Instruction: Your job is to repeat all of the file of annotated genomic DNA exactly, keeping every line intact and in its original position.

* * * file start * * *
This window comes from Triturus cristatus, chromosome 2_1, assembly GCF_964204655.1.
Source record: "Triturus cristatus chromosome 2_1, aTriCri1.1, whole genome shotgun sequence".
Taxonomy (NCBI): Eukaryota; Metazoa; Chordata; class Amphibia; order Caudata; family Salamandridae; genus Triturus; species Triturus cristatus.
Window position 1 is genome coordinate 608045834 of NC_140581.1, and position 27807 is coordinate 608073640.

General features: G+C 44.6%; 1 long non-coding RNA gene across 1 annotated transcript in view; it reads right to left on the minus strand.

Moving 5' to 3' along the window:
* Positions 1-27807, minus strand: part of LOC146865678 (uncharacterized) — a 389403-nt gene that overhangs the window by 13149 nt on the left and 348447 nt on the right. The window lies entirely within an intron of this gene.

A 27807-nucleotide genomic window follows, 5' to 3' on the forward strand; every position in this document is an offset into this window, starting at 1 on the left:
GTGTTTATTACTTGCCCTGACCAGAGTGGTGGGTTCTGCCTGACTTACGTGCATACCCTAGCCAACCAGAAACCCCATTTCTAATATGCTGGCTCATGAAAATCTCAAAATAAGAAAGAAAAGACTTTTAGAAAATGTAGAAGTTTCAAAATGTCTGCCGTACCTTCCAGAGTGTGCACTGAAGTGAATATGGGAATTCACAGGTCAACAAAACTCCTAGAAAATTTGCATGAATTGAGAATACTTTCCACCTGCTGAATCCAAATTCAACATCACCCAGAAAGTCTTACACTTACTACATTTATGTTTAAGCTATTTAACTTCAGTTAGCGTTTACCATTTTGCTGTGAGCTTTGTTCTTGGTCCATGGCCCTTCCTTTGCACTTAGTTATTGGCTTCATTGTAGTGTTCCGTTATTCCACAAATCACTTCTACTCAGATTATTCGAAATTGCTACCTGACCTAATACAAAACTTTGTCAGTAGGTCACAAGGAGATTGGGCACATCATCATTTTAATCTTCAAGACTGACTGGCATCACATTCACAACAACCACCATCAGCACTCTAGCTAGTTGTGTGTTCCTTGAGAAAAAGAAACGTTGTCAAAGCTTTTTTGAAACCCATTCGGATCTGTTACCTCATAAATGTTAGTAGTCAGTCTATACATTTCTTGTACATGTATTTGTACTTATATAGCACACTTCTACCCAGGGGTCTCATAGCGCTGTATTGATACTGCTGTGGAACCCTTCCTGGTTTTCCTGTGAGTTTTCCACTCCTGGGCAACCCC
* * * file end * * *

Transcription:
This window comes from Triturus cristatus, chromosome 2_1, assembly GCF_964204655.1.
Source record: "Triturus cristatus chromosome 2_1, aTriCri1.1, whole genome shotgun sequence".
Taxonomy (NCBI): Eukaryota; Metazoa; Chordata; class Amphibia; order Caudata; family Salamandridae; genus Triturus; species Triturus cristatus.
Window position 1 is genome coordinate 608045834 of NC_140581.1, and position 27807 is coordinate 608073640.

General features: G+C 44.6%; 1 long non-coding RNA gene across 1 annotated transcript in view; it reads right to left on the minus strand.

Moving 5' to 3' along the window:
* Positions 1-27807, minus strand: part of LOC146865678 (uncharacterized) — a 389403-nt gene that overhangs the window by 13149 nt on the left and 348447 nt on the right. The window lies entirely within an intron of this gene.

A 27807-nucleotide genomic window follows, 5' to 3' on the forward strand; every position in this document is an offset into this window, starting at 1 on the left:
GTGTTTATTACTTGCCCTGACCAGAGTGGTGGGTTCTGCCTGACTTACGTGCATACCCTAGCCAACCAGAAACCCCATTTCTAATATGCTGGCTCATGAAAATCTCAAAATAAGAAAGAAAAGACTTTTAGAAAATGTAGAAGTTTCAAAATGTCTGCCGTACCTTCCAGAGTGTGCACTGAAGTGAATATGGGAATTCACAGGTCAACAAAACTCCTAGAAAATTTGCATGAATTGAGAATACTTTCCACCTGCTGAATCCAAATTCAACATCACCCAGAAAGTCTTACACTTACTACATTTATGTTTAAGCTATTTAACTTCAGTTAGCGTTTACCATTTTGCTGTGAGCTTTGTTCTTGGTCCATGGCCCTTCCTTTGCACTTAGTTATTGGCTTCATTGTAGTGTTCCGTTATTCCACAAATCACTTCTACTCAGATTATTCGAAATTGCTACCTGACCTAATACAAAACTTTGTCAGTAGGTCACAAGGAGATTGGGCACATCATCATTTTAATCTTCAAGACTGACTGGCATCACATTCACAACAACCACCATCAGCACTCTAGCTAGTTGTGTGTTCCTTGAGAAAAAGAAACGTTGTCAAAGCTTTTTTGAAACCCATTCGGATCTGTTACCTCATAAATGTTAGTAGTCAGTCTATACATTTCTTGTACATGTATTTGTACTTATATAGCACACTTCTACCCAGGGGTCTCATAGCGCTGTATTGATACTGCTGTGGAACCCTTCCTGGTTTTCCTGTGAGTTTTCCACTCCTGGGCAACCCC